It’s actually written like a mystery and is almost entirely from the perspective of the lawyer, John Utterson, who is a friend of Dr. Jekyll and is trying to discover what hold the mysterious man, Edward Hyde, has on the doctor. Utterson thinks blackmail, but the truth is far more than he ever imagined. In fact, the reader never does find out what Utterson thinks because he is given a manuscript to read, written by Henry Jekyll and containing his confession, and the story ends with Jekyll’s account. What Utterson does with the truth is left to our imagination, perhaps because the truth was so horrible that its affect was devastating to Utterson just as it was to another of Jekyll’s friends, Dr. Lanyon.

One of the supreme ironies is that the term Jekyll and Hyde should mean two sides of the same person, good and evil, because Dr, Jekyll fails in proving this out. Dr. Jekyll says that he believes in two sides and that if he can find a way to separate the two selves, then the good side can go on its way, unimpeded by any evil. However, all he really does is create a receptacle for all his evil impulses that he can indulge in without consequences. His original self remains as is, with the same conflicted nature.

Henry Jekyll admits that his experiments failed. However, he argues that the reason Hyde emerged as the second self is because Jekyll went into the experiment with the idea that he could create a means of indulging his pleasures without sullying his good name, instead of sincerely trying to free his good self from evil. The implication Jekyll makes is that if he had had altruistic motives for his experiments, then an angel instead of a demon might have emerged. We don’t actually know if that would be true, however. It depends on how deeply rooted you believe evil is in people.

illustration by Charles Raymond Macauley

illustration by Charles Raymond Macauley

According to Robert Louis Stevenson, in a letter to a friend, the reason that Hyde came out was because of Jekyll’s hypocrisy. Jekyll himself writes to Utterson that although his pleasures were not really that bad, he desired so much to be thought of as, not just good, but exceedingly good. And in order to maintain his reputation, he created Hyde so that he did not have to give up his vices. The trouble is that in unleashing and feeding Hyde, Hyde grows stronger and takes him over.

The theme of Jekyll and Hyde, in a way, is not really about the dual nature of man, but about a man who wants to have a dual nature so that he can enjoy the best of both worlds. There is also an interesting theme about removing inhibitions and the almost primal animal evil it releases. The idea – I’m not sure if this is coming from Stevenson or simply my own interpretation of the story – is that civilization and the desire to be thought well of doesn’t really make people better, but what it does do is prevent people from acting as they would if there was nothing to prevent them.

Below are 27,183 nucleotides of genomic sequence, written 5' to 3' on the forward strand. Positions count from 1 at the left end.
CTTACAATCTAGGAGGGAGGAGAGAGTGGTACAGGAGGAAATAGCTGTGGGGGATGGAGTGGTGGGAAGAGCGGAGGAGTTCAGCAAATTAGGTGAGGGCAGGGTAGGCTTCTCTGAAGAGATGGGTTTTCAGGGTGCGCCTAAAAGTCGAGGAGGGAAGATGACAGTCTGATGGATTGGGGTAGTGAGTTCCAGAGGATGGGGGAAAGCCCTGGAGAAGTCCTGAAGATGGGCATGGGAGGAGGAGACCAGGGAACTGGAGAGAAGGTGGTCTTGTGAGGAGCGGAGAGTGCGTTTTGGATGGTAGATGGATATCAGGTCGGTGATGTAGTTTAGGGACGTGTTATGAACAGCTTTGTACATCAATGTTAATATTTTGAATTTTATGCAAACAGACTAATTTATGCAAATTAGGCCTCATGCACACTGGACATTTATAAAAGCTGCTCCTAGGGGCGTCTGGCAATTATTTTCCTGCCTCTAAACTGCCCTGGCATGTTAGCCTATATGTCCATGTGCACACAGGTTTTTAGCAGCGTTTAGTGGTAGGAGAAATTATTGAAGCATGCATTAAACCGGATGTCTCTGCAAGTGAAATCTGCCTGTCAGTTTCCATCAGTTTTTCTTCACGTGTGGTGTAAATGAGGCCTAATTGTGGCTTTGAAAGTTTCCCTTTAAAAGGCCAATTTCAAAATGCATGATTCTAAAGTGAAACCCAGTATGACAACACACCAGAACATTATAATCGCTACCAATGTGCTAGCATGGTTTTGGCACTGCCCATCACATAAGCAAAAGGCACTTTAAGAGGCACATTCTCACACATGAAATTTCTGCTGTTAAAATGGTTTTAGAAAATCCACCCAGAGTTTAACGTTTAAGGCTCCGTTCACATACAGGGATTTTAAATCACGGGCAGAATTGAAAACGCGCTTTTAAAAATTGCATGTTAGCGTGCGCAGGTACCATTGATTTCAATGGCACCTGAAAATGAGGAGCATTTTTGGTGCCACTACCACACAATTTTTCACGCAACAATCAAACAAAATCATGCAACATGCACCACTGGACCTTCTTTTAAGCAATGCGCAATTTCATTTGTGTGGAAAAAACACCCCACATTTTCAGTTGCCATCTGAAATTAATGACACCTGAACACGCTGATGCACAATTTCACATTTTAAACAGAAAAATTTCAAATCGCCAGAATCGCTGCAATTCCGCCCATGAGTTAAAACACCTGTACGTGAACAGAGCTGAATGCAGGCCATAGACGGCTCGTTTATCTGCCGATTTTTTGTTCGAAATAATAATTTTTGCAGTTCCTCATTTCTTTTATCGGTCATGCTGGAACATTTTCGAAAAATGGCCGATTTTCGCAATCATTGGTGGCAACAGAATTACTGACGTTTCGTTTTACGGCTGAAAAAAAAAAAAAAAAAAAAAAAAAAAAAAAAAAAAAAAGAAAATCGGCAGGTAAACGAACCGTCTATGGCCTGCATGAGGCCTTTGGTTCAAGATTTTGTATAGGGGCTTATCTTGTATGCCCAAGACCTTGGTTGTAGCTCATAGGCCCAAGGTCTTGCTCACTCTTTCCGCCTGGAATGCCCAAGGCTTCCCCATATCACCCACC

The Strange Case of Dr. Jekyll and Mr. Hyde also has its share of stunning descriptions. The scene that most stood out to me is in the manuscript, written by Dr. Lanyon to Mr. Utterson, explaining the mystery that Jekyll is really Hyde – the Hyde who has committed a terrible murder – and how the horror of seeing this unnatural sight of Hyde transforming into Jekyll before Lanyon’s eyes has so shaken his soul that he feels himself dying.

He [Hyde] put the glass to his lips and drank at one gulp. A cry followed; he reeled, staggered, clutched at the table and held on, staring with injected eyes, gasping with open mouth; and as I looked there came, I thought, a change – he seemed to swell – his face became suddenly black and the features seemed to melt and alter – and the next moment, I had sprung to my feet and leaped back against the wall, my arm raised to shield me from that prodigy, my mind submerged in terror.

“O God!” I screamed, and “O God!” again and again; for there before my eyes – pale and shaken, and half fainting, and groping before him with his hands, like a man restored from death – there stood Henry Jekyll!

The reader knows what’s coming, but it’s still a powerful scene, nonetheless. I particularly liked how he describes Jekyll as having come back from the dead. It is a powerful visual, as if Jekyll is dying every time that he is submerged into Hyde and resurrected every time he comes back, but each time he comes back, there is a little less of him, as though a bit of him dies every time Hyde is released. It’s a very chilling thought, in a thoughtfully chilling book.

 
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Posted by on October 17, 2014 in Fiction